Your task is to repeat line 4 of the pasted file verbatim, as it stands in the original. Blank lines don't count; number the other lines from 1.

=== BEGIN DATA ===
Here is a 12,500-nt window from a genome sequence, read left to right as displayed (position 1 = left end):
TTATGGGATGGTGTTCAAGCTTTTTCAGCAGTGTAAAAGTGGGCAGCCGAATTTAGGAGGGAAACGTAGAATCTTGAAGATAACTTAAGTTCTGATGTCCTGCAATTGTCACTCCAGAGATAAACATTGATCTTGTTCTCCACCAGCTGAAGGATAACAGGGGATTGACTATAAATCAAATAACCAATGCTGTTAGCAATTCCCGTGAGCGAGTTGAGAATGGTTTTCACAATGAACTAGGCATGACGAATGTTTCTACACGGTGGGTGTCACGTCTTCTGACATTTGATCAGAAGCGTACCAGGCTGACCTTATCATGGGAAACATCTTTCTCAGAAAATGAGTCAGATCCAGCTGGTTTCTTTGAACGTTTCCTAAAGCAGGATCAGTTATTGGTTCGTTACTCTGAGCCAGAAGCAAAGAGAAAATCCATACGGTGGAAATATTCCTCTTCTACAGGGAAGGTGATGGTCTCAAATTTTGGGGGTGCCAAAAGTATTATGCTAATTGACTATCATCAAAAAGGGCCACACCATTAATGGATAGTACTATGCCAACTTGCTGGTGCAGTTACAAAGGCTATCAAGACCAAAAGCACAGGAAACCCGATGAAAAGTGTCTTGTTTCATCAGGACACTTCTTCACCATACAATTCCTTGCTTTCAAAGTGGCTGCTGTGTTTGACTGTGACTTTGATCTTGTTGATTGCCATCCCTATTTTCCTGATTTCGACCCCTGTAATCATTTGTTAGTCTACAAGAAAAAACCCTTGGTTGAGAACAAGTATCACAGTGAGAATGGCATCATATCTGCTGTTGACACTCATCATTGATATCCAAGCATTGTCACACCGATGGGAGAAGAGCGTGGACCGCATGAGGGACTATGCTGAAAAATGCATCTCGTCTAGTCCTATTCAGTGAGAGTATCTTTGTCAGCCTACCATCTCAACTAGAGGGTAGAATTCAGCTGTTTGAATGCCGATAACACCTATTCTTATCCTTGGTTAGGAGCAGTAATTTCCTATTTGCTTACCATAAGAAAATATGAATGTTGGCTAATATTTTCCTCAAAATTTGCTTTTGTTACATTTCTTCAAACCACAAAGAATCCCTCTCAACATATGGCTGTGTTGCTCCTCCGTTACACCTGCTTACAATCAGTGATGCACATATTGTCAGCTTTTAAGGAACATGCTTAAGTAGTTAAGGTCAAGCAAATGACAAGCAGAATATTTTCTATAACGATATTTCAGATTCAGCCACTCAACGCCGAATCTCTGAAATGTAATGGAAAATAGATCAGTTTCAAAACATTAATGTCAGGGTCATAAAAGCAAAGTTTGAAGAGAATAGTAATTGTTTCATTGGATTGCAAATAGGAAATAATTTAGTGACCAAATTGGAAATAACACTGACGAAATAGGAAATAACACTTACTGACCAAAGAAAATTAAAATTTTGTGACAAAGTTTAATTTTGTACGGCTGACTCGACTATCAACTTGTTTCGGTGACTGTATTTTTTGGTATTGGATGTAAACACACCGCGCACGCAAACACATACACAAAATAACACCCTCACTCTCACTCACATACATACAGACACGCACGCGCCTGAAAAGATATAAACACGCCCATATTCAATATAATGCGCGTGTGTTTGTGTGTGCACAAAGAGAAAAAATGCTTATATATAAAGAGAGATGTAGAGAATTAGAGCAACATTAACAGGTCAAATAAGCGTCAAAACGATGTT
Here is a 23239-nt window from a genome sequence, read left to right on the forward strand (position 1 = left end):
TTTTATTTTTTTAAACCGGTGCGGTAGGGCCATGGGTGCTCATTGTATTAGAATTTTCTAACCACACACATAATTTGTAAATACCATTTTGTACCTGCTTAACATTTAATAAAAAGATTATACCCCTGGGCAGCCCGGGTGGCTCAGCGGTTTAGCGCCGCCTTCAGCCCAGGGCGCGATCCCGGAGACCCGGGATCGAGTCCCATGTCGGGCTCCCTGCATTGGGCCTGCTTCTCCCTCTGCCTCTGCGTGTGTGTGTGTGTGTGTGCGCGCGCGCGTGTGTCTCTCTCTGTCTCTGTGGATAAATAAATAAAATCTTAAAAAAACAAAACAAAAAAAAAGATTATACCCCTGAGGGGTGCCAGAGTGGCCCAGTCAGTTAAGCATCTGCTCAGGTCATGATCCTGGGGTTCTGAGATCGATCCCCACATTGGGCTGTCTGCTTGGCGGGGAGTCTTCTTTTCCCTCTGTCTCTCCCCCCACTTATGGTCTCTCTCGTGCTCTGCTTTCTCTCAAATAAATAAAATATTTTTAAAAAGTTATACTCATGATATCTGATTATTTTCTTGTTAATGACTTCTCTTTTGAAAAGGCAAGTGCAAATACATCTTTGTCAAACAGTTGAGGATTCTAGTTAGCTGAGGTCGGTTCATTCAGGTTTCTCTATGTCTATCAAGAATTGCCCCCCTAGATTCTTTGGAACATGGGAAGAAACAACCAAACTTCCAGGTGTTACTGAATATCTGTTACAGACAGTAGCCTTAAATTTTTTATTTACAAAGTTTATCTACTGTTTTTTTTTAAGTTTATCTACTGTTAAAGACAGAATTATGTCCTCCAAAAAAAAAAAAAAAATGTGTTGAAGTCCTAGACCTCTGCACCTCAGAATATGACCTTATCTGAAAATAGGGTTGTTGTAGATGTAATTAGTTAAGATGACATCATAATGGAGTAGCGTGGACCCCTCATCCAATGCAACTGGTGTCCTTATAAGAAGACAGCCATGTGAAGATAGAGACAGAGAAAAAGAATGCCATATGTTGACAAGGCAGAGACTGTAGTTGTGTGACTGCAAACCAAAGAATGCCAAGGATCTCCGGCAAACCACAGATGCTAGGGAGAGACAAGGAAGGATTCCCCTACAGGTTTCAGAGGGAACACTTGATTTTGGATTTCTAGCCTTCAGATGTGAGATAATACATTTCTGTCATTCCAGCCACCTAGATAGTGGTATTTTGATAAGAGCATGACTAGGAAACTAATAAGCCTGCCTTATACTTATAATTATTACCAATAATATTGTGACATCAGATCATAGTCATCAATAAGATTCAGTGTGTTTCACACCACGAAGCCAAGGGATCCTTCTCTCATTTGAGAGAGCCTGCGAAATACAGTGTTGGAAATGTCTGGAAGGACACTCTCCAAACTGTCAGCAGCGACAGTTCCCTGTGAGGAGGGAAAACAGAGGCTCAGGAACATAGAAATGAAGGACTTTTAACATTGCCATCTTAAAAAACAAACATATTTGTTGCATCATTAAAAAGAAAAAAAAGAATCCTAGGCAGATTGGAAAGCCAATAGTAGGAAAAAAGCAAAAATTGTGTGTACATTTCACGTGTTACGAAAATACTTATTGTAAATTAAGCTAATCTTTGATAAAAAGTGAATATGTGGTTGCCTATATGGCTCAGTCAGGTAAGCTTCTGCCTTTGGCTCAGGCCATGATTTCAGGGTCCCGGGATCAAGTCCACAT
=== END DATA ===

TTTTATTTTTTTAAACCGGTGCGGTAGGGCCATGGGTGCTCATTGTATTAGAATTTTCTAACCACACACATAATTTGTAAATACCATTTTGTACCTGCTTAACATTTAATAAAAAGATTATACCCCTGGGCAGCCCGGGTGGCTCAGCGGTTTAGCGCCGCCTTCAGCCCAGGGCGCGATCCCGGAGACCCGGGATCGAGTCCCATGTCGGGCTCCCTGCATTGGGCCTGCTTCTCCCTCTGCCTCTGCGTGTGTGTGTGTGTGTGTGCGCGCGCGCGTGTGTCTCTCTCTGTCTCTGTGGATAAATAAATAAAATCTTAAAAAAACAAAACAAAAAAAAAGATTATACCCCTGAGGGGTGCCAGAGTGGCCCAGTCAGTTAAGCATCTGCTCAGGTCATGATCCTGGGGTTCTGAGATCGATCCCCACATTGGGCTGTCTGCTTGGCGGGGAGTCTTCTTTTCCCTCTGTCTCTCCCCCCACTTATGGTCTCTCTCGTGCTCTGCTTTCTCTCAAATAAATAAAATATTTTTAAAAAGTTATACTCATGATATCTGATTATTTTCTTGTTAATGACTTCTCTTTTGAAAAGGCAAGTGCAAATACATCTTTGTCAAACAGTTGAGGATTCTAGTTAGCTGAGGTCGGTTCATTCAGGTTTCTCTATGTCTATCAAGAATTGCCCCCCTAGATTCTTTGGAACATGGGAAGAAACAACCAAACTTCCAGGTGTTACTGAATATCTGTTACAGACAGTAGCCTTAAATTTTTTATTTACAAAGTTTATCTACTGTTTTTTTTTAAGTTTATCTACTGTTAAAGACAGAATTATGTCCTCCAAAAAAAAAAAAAAAATGTGTTGAAGTCCTAGACCTCTGCACCTCAGAATATGACCTTATCTGAAAATAGGGTTGTTGTAGATGTAATTAGTTAAGATGACATCATAATGGAGTAGCGTGGACCCCTCATCCAATGCAACTGGTGTCCTTATAAGAAGACAGCCATGTGAAGATAGAGACAGAGAAAAAGAATGCCATATGTTGACAAGGCAGAGACTGTAGTTGTGTGACTGCAAACCAAAGAATGCCAAGGATCTCCGGCAAACCACAGATGCTAGGGAGAGACAAGGAAGGATTCCCCTACAGGTTTCAGAGGGAACACTTGATTTTGGATTTCTAGCCTTCAGATGTGAGATAATACATTTCTGTCATTCCAGCCACCTAGATAGTGGTATTTTGATAAGAGCATGACTAGGAAACTAATAAGCCTGCCTTATACTTATAATTATTACCAATAATATTGTGACATCAGATCATAGTCATCAATAAGATTCAGTGTGTTTCACACCACGAAGCCAAGGGATCCTTCTCTCATTTGAGAGAGCCTGCGAAATACAGTGTTGGAAATGTCTGGAAGGACACTCTCCAAACTGTCAGCAGCGACAGTTCCCTGTGAGGAGGGAAAACAGAGGCTCAGGAACATAGAAATGAAGGACTTTTAACATTGCCATCTTAAAAAACAAACATATTTGTTGCATCATTAAAAAGAAAAAAAAGAATCCTAGGCAGATTGGAAAGCCAATAGTAGGAAAAAAGCAAAAATTGTGTGTACATTTCACGTGTTACGAAAATACTTATTGTAAATTAAGCTAATCTTTGATAAAAAGTGAATATGTGGTTGCCTATATGGCTCAGTCAGGTAAGCTTCTGCCTTTGGCTCAGGCCATGATTTCAGGGTCCCGGGATCAAGTCCACAT